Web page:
If you’re wondering what I’m up to, click on the picture.
Clearly in a town so rife with dinosaurs his car would be equipped with missiles…
I don’t get this part: “Either I’m at First Street, in which case I want to go straight with probability 1/2″. If you’re at First Street, you want to go straight with probability 1, not 1/2. The second half of the sentence gets it right: “or I’m at Second Street, in which case I want to go straight with probability zero.” What am I missing? I realize he doesn’t know which street he’s on, but that sentence isn’t about what he knows, it’s about where he is. I’m stuck here since the rest of the argument depends on this.
Unless I’m missing something, I believe there’s a typo in the paper on page 3.
“To maximize this, he chooses q = 1/4. Therefore, he would make it home with probability q(1-q) = 3/16 which is less than 1/2. Albert would have been better off with the original strategy C.”
Shouldn’t that second sentence read that Albert makes it home with probability 3/16, which is less than 1/4 (the original probability of making it home)?
Lawrence: In this early part of the paper, which follows Piccione/Rubenstein’s analysis, you’re committing yourself to a probability that you believe you can’t change in the future. So if you go straight with probability 1, you’ll continue to go straight with probability 1, and get eaten on the north side.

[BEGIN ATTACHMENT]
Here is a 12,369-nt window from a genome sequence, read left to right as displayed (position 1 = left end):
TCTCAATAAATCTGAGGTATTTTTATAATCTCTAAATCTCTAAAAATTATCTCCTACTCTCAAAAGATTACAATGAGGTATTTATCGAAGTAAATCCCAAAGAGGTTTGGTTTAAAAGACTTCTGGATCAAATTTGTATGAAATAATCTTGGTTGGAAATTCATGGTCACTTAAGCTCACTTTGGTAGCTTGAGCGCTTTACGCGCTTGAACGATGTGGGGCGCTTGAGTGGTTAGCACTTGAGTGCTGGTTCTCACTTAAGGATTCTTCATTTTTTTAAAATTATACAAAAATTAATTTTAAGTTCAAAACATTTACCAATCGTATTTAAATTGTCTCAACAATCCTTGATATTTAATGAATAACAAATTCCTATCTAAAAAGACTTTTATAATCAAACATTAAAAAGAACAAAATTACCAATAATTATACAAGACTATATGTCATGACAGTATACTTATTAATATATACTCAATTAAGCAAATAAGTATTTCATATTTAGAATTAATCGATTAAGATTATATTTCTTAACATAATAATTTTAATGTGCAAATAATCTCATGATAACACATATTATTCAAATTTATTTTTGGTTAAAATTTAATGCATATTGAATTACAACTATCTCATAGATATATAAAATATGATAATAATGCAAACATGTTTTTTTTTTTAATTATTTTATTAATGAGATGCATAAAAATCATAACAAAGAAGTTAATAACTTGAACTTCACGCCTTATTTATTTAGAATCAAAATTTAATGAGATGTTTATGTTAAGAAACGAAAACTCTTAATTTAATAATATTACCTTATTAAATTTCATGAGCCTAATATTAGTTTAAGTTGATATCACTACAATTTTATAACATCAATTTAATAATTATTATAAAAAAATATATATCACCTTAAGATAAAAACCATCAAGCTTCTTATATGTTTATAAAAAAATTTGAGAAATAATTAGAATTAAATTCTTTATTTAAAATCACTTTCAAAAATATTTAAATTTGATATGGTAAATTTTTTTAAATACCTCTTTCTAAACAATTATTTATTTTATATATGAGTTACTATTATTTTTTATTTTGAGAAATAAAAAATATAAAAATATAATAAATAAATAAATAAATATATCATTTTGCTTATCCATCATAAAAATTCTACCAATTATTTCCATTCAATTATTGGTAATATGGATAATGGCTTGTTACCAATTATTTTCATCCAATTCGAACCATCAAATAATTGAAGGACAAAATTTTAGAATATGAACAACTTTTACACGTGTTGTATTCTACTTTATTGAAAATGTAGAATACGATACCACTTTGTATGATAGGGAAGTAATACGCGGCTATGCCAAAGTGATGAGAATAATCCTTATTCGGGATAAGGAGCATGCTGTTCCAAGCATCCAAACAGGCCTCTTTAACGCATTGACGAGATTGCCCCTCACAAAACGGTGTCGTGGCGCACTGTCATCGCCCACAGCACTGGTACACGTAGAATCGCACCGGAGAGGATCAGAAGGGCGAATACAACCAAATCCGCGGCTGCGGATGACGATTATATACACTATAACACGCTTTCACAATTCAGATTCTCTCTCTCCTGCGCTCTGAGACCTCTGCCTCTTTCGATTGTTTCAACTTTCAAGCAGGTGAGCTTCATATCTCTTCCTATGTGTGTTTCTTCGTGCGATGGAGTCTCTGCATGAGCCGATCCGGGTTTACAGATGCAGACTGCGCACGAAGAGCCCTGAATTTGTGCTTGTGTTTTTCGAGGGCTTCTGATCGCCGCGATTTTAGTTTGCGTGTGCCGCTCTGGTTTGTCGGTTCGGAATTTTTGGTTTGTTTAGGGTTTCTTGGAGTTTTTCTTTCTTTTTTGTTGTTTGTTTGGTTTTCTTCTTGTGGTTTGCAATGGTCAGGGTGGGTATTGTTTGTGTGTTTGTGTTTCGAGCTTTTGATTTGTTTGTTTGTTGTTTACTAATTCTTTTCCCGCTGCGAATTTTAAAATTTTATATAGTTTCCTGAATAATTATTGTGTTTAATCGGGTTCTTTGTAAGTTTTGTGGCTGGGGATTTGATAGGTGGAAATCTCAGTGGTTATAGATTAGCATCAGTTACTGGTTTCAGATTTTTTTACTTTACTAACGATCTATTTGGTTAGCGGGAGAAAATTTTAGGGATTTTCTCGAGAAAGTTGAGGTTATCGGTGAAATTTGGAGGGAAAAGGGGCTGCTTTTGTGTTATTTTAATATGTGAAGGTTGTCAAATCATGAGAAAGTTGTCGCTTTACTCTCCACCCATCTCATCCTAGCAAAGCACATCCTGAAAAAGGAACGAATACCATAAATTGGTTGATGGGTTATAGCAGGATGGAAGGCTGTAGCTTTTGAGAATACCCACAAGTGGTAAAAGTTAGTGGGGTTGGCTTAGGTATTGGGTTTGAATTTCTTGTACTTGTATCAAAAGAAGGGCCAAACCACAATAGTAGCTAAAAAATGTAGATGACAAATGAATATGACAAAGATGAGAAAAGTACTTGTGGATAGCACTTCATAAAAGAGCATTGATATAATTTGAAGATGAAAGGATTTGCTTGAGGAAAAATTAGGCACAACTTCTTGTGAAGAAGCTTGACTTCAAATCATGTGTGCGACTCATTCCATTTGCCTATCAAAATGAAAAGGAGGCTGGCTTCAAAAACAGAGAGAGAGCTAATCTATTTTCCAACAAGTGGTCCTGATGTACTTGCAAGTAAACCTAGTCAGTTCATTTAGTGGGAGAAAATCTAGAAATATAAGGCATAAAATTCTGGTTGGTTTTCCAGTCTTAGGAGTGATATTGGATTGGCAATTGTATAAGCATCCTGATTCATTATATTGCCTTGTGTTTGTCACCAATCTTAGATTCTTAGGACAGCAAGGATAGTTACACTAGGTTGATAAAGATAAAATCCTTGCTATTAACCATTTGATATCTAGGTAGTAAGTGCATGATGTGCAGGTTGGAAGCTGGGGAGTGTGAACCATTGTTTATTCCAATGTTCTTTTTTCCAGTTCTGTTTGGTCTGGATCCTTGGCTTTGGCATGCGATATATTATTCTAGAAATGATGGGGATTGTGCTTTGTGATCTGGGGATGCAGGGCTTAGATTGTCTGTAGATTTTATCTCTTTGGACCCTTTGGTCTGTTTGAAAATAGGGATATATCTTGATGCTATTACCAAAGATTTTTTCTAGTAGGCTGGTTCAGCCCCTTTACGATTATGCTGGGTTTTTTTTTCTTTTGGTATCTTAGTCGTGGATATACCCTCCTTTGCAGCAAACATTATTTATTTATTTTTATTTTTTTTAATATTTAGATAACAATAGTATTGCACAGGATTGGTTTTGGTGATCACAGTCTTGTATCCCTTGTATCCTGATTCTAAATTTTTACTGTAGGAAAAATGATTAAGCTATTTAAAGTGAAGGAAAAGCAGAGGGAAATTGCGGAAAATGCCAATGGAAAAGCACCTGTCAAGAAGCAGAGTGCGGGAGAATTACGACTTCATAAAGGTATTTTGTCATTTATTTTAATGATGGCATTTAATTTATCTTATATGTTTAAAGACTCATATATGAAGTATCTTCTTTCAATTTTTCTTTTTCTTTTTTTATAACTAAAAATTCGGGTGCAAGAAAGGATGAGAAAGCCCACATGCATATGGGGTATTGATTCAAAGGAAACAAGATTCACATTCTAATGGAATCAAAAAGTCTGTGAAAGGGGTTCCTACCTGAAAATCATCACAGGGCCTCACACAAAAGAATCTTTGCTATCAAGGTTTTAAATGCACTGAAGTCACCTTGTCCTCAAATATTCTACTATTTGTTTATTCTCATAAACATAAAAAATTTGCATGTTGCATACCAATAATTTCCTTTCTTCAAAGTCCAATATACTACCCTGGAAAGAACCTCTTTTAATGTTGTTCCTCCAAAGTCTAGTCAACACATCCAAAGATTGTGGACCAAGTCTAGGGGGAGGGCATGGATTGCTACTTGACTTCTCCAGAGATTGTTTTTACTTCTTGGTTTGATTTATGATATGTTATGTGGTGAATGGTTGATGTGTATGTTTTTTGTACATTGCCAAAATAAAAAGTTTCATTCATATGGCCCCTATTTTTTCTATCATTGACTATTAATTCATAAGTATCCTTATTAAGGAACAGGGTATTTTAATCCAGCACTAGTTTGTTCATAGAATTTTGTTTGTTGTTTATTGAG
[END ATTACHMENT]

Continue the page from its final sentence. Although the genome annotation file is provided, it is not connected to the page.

On the next page, I start to question the assumption that if you go straight now you’ll have to go straight in the future, in which case your objection is right on.
Lawrence: I’ve reworded slightly to (I hope) avoid confusing others. Thanks for catching this.
Joe Greene: This is fixed now. Thanks.
Can you talk us through Alberts journey home in the mark III strategy? Or perhaps one example of such a journey? I am a bit confused by the p’s and q’s. Where do we start? Albert is driving along and he cannot see any junction yet, perhaps.
If there is at least a 3/4 chance of beeing eaten by dinosaurs I’m staying at the office.
When Albert comes to an intersection, he chooses a probability of going straight. To do this wisely, he has to think about both a) the probability he’s used in the past and b) the rule he plans to use in the future.
Suppose Albert starts out planning to use probability 1/2. Suppose his rule for the future is “I will square the probability I’ve got in mind and use that”.
Then when he gets to the first intersection, he’s got the number 1/2 in mind. He’s not sure whether he’s at the first intersection and started out thinking of 1/2 or whether he’s at the second intersection and is remembering that he used probability 1/2 at the first. He knows he’s sure to reach the first, but (given the 1/2 he’s got in mind) has only a 1/2 chance of having reached the second. So he figures he’s 2/3 likely to be at First and 1/3 likely to be at second.
Now he chooses a probability q of going forward, accounting for the fact that at the next intersection, he’ll choose a probability q^2 of going forward. If he’s at First, he’ll get home with probability q(1-q^2). If he’s already at Second, he’ll get home with probability 1-q. Overall, his probability is (2/3)q(1-q^2) + (1/3)(1-q). He maximizes this expression and, because he is good at calculus, sets q=.408 .
Oops! Albert has deviated from his own “squaring” rule, because .408 is *not* the square of the 1/2 he started out with. Therefore “always square” is NOT a Mark III solution.